‘Broken-off Like Limbs from a Tree’: Fractured Identity in Caryl Phillips’s Crossing the River (1993)

Abid Larbi Labidi

Abstract


My major purpose in studying Caryl Phillips’s widely acclaimed novel Crossing the River is to examine, through a close textual analysis, the severe identity crisis inflicted upon slaves under the three-century long slavery institution. I explore how slaves’ tragic rift of separation from their African homelands led to a disastrous loss of identity. I particularly call attention to the ways slavery profoundly ‘shattered’ such identity-shaping factors as home, family, belonging, memory and roots. Quite curiously, this identity destruction was not only undergone by African slaves who experienced The Middle Passage firsthand, but has been ‘transmitted’ to their descendants in the contemporary realities of the black diaspora. I, therefore, look into the historical and psychic continuum that binds the slaves’ experience of home loss with their descendants’ exilic identity and space impermanence. Central to this paper is also the exploration of how the slaves’ identity fracture is reflected at the level of the language, narrative forms, genre mixing, and the temporal and spatial fragmentation Phillips freely experiments with in his narrative.

Keywords: Crossing the River, Caryl Phillips, slavery, identity, diaspora, narration


Full Text:

PDF

References


Achebe, C. (1988). Hopes and Impediments: Selected Essays 1965-1987. London: Heinemann.

Cliff, M. (1984). Abeng. New York: Penguin Books, 1984.

Julien, C. (1997). “The Diaspora and the Loss of Self in Caryl Phillips’s Fiction: Signposts on the Page.” Palara 1, 98-105.

Julien, C. (1999). “Surviving through a Pattern of Timeless Moments: A Reading of Caryl Phillips’s Crossing the River.” In Diedrich, M., Gates, H.L., and Pederson, C. (Eds.), Black Imagination and the Middle Passage. Oxford: Oxford U P, 86-95.

Ledent, B. (1995). “‘Overlapping Territories, Intertwined Histories’: Cross-Culturality in Caryl Phillips’s Crossing the River.” Journal of Commonwealth Literature, 30(1), 55-62.

Ledent, B. (2000). “Ambiguous Visions of Home: The Paradoxes of Diasporic Belonging in Caryl Phillips’s The Atlantic Sound.” Entertext ,1(1), 198-211.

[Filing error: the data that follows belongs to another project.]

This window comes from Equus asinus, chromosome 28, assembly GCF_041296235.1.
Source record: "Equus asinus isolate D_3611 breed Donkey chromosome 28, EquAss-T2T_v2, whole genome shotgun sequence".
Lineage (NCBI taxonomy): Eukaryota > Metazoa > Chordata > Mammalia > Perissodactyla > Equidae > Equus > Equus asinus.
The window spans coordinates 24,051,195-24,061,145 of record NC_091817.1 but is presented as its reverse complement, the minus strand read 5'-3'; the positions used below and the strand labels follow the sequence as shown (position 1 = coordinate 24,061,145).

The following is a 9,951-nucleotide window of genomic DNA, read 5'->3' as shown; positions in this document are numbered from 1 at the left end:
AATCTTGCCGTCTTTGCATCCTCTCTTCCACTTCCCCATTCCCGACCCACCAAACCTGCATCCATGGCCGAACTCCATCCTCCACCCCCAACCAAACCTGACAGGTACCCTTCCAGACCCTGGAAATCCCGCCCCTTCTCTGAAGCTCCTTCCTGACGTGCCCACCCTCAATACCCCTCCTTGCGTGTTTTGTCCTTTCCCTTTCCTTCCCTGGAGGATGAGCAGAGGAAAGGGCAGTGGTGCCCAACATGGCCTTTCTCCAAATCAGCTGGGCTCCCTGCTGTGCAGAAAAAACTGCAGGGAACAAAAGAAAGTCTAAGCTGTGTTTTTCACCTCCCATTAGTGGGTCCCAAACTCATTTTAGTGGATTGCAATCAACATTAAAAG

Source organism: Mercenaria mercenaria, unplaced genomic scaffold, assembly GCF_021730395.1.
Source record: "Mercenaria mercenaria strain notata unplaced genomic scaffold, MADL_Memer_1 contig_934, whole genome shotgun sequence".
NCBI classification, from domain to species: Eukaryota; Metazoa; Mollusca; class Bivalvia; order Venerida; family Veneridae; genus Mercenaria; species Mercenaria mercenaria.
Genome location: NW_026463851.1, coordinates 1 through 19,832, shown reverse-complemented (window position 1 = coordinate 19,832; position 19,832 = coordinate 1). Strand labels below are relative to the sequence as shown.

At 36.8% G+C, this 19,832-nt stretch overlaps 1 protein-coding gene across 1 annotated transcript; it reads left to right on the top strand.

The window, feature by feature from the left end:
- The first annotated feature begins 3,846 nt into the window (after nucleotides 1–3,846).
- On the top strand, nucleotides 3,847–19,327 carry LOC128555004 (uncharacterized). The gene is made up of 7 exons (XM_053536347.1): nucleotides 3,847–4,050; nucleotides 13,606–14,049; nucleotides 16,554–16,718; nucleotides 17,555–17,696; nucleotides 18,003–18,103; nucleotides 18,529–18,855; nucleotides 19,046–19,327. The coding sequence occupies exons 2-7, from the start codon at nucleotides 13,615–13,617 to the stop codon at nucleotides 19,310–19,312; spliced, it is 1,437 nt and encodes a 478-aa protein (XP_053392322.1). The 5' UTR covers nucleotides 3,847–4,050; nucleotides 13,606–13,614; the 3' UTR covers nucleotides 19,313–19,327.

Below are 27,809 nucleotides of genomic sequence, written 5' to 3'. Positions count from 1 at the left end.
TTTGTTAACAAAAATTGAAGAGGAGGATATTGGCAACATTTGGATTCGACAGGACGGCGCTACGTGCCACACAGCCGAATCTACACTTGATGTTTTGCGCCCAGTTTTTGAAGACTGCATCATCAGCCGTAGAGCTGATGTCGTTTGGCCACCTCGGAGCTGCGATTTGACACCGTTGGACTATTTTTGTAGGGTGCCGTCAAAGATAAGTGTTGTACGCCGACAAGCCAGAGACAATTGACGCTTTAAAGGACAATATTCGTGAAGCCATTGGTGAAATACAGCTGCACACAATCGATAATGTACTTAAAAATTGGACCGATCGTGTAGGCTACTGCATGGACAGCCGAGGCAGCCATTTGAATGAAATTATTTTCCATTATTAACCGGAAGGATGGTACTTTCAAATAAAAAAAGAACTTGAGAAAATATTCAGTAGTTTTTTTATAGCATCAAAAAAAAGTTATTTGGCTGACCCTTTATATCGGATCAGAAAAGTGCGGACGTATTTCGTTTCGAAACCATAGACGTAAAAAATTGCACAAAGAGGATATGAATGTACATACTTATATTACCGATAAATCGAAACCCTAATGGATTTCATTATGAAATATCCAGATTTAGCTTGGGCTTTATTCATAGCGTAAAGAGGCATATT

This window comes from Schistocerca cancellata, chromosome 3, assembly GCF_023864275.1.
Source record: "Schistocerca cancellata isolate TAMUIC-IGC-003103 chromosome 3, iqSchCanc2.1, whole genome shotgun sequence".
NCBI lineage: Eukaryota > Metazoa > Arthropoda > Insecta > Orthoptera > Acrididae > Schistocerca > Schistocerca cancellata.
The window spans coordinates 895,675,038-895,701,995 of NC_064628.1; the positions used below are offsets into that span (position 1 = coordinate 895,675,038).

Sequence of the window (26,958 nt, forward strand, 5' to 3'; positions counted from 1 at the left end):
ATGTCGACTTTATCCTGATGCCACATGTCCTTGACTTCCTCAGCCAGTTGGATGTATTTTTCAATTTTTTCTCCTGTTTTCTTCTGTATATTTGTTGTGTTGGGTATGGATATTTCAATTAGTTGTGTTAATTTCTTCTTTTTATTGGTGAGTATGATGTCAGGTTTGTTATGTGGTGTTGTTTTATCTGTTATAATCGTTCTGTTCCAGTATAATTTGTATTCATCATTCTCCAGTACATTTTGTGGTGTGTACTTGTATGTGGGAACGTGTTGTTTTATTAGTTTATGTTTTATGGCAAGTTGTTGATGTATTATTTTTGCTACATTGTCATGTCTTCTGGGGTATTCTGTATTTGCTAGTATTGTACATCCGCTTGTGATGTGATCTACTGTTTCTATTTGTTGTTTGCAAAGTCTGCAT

Ledent, B. (2002) Caryl Phillips. Manchester: Manchester U P, 2002.

Oguibe, O. (2001). “Slavery and the Diaspora Imagination.” In Oostindie, G. (Ed.), Facing Up to the Past: Perspectives on the Commemoration of Slavery from Africa, the Americas and Europe. Kingston: Prince Claude Library, 95-101.

Patterson, O. (1998). Rituals of Blood: Consequences of Slavery in Two American Centuries. Washington, D.C: Civitas/Counterpoint.

Phillips, C. (1987). The European Tribe. New York: Farrar Straus Giroux.

Phillips, C. (1991). “Worlds Within: An Interview with Caryl Phillips.” Callaloo, 14(3), 578-606.

Phillips, C. (1993). Crossing the River. London: Vintage International.

Phillips, C. (1994a). “In the Field.” In Crouch, L. (Ed.), One on One: The Imprint Interviews. Toronto: Somerville House Publishing, 51-58.

Phillips, C. (1994c). “Interview with Maya Jaggi.” Brick: A Literary Journal 49,73-77.

Phillips, C. (1995). “Of this Time, of this Place: A Conversation with Caryl Phillips.” Transition 68, 154-161.

Phillips, C. (2001a). “Disrupting the Master Narrative: An Interview with Caryl Phillips.” Commonwealth Essays and Studies, 23(2), 93-106.

Phillips, C. (2001b). The Atlantic Sound. London: Vintage.

Phillips, C. (2002). A New World Order. London: Vintage.

Sharpe, J. (2003). The Ghosts of Slavery: A Literary Archaeology of Black Women’s Lives. Minneapolis: University of Minnesota Press.


Refbacks

  • There are currently no refbacks.




Creative Commons License
This work is licensed under a Creative Commons Attribution 4.0 International License.

2010-2019 (CC-BY) Australian International Academic Centre PTY.LTD.

Advances in Language and Literary Studies

You may require to add the 'aiac.org.au' domain to your e-mail 'safe list’ If you do not receive e-mail in your 'inbox'. Otherwise, you may check your 'Spam mail' or 'junk mail' folders.